Facebook says sorry for mass outage and reveals why it happened
In this October 4th 2021 illustration, the Instagram, Whatsapp and Facebook logos are shown through broken glass.
Dado Ruvic | Reuters
Santosh Janardhan is Facebook’s vice president of infrastructure. He said, “To all people and businesses throughout the world that depend on us. We are sorry for today’s inconvenience across our platforms.” blogpostLate Monday
Janardhan stated that the outage caused by configuration changes to the backbone routers, which made it impossible for users to refresh their feeds and send messages. He did not specify what these changes were.
He said that the changes created “issues” which disrupted the flow traffic among routers at Facebook’s global data centers.
Janardhan stated that the disruption in network traffic caused a ripple effect on how data centers communicate and brought an end to our services.
Facebook, Instagram, WhatsApp and WhatsApp both stopped operating shortly before noon ET. This was because the Facebook apps and websites were experiencing server error responses.
Just after 7 p.m. ET: Six hours and forty minutes after both platforms were offline, Facebook CEO Mark Zuckerberg announced on Facebook, “Facebook. Instagram. WhatsApp. Messenger. We are back online.”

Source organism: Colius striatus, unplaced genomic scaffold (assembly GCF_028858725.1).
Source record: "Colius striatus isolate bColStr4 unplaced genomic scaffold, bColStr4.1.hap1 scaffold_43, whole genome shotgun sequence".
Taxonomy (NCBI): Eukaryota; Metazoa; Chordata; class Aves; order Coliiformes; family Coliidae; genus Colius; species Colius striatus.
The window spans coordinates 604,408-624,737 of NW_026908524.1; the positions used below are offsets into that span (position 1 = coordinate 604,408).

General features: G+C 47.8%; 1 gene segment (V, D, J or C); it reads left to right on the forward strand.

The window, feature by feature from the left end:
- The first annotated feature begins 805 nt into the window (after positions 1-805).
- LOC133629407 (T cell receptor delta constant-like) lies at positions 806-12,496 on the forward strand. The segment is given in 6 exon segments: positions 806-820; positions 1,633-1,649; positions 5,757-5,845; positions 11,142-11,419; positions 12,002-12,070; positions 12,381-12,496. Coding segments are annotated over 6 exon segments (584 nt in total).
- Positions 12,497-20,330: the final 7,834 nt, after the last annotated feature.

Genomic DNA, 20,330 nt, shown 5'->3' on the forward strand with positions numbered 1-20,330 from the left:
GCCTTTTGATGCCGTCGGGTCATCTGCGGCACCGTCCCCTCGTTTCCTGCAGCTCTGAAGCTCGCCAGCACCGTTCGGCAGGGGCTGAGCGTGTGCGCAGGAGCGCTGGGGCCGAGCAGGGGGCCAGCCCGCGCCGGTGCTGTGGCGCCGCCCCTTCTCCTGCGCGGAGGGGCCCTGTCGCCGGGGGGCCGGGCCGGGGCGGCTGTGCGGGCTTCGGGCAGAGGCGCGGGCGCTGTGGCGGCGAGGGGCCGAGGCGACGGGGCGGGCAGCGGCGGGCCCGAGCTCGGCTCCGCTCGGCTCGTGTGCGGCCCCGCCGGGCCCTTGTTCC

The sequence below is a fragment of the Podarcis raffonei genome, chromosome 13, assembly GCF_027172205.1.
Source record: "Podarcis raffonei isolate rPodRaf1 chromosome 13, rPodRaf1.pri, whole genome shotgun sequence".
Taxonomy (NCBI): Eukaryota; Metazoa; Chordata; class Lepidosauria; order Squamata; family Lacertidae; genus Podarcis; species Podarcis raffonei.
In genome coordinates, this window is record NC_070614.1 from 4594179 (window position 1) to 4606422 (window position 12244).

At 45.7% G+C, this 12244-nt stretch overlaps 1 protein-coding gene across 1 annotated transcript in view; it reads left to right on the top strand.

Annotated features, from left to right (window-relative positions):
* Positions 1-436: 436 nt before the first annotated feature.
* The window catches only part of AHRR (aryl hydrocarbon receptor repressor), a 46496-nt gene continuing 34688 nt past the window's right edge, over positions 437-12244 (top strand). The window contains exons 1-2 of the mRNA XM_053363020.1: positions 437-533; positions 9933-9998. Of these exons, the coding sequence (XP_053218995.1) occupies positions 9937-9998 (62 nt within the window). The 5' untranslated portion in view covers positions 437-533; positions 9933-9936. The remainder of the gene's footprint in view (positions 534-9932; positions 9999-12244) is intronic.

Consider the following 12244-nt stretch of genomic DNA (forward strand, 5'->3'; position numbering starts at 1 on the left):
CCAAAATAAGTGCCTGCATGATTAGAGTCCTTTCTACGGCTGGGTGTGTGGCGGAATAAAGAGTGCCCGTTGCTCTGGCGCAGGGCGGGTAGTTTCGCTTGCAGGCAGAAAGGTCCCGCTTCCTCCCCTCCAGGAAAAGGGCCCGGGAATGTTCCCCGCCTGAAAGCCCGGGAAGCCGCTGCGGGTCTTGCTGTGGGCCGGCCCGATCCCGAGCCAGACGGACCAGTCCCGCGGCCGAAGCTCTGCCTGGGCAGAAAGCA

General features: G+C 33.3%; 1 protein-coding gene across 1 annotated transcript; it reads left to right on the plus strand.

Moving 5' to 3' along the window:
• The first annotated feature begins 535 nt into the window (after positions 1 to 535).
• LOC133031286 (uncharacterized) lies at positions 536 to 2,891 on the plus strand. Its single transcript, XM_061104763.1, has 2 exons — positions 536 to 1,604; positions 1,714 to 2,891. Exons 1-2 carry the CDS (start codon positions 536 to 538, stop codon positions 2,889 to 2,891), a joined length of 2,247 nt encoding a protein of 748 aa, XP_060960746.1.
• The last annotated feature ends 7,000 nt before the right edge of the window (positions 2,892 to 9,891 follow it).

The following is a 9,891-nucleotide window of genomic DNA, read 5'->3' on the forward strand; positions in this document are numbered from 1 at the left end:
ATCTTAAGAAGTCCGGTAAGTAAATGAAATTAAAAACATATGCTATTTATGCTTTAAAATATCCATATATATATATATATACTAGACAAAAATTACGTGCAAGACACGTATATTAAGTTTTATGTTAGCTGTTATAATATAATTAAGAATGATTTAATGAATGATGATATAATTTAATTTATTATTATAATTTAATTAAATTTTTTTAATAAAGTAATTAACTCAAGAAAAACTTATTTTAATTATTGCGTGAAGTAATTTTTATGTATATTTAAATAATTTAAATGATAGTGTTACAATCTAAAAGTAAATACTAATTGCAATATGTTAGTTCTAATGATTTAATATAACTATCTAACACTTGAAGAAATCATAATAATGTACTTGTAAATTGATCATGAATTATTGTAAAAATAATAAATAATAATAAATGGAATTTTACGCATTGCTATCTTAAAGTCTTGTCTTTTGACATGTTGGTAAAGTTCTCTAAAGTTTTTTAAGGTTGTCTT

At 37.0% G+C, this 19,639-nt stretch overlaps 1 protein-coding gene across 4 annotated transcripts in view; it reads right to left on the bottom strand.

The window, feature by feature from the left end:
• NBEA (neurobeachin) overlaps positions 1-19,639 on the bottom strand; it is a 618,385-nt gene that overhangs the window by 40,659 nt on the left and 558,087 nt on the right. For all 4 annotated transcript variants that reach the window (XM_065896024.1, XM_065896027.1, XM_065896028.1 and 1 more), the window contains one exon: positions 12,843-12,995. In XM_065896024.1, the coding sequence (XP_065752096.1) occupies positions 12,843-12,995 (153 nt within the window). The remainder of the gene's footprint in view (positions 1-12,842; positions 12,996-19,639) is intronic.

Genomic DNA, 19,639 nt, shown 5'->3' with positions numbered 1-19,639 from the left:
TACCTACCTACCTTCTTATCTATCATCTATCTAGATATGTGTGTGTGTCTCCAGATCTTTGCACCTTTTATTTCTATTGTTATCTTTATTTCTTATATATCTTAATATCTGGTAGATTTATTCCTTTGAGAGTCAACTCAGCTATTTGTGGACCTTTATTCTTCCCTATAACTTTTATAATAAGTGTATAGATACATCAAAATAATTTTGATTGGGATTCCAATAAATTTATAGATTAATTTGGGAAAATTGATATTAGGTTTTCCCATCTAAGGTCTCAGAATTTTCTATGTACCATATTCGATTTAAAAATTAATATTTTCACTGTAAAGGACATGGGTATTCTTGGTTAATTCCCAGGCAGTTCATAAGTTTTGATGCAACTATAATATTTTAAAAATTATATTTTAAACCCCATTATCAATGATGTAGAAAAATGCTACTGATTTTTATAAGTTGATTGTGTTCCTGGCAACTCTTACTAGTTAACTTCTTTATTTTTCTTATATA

He added: “Sorry for the disruption today – I know how much you rely on our services to stay connected with the people you care about.”
This outage was the longest period of Facebook downtime since 2008. In 2008, Facebook suffered from a bug that caused the site to go offline for around a day. It affected approximately 80 million people. It currently hosts around 3Billion users.
A similar outage occurred in 2019, lasting about an hour. Facebook blamed the server configuration changes for this outage.
The interruption occurred one day following the disclosure of private research by a whistleblower to Congress and The Wall Street Journal revealed herselfInterview with 60 Minutes. These documents were first published in Journal stories. They revealed that company executives knew the adverse effects of Instagram on younger users, and that Facebook’s algorithm allowed for misinformation to spread, among other things.
Facebook shares closed downThey were almost 5% higher Monday, but they rose over 1% on Tuesday in pre-market trades.
— Additional reporting by CNBC’s Samantha Subin.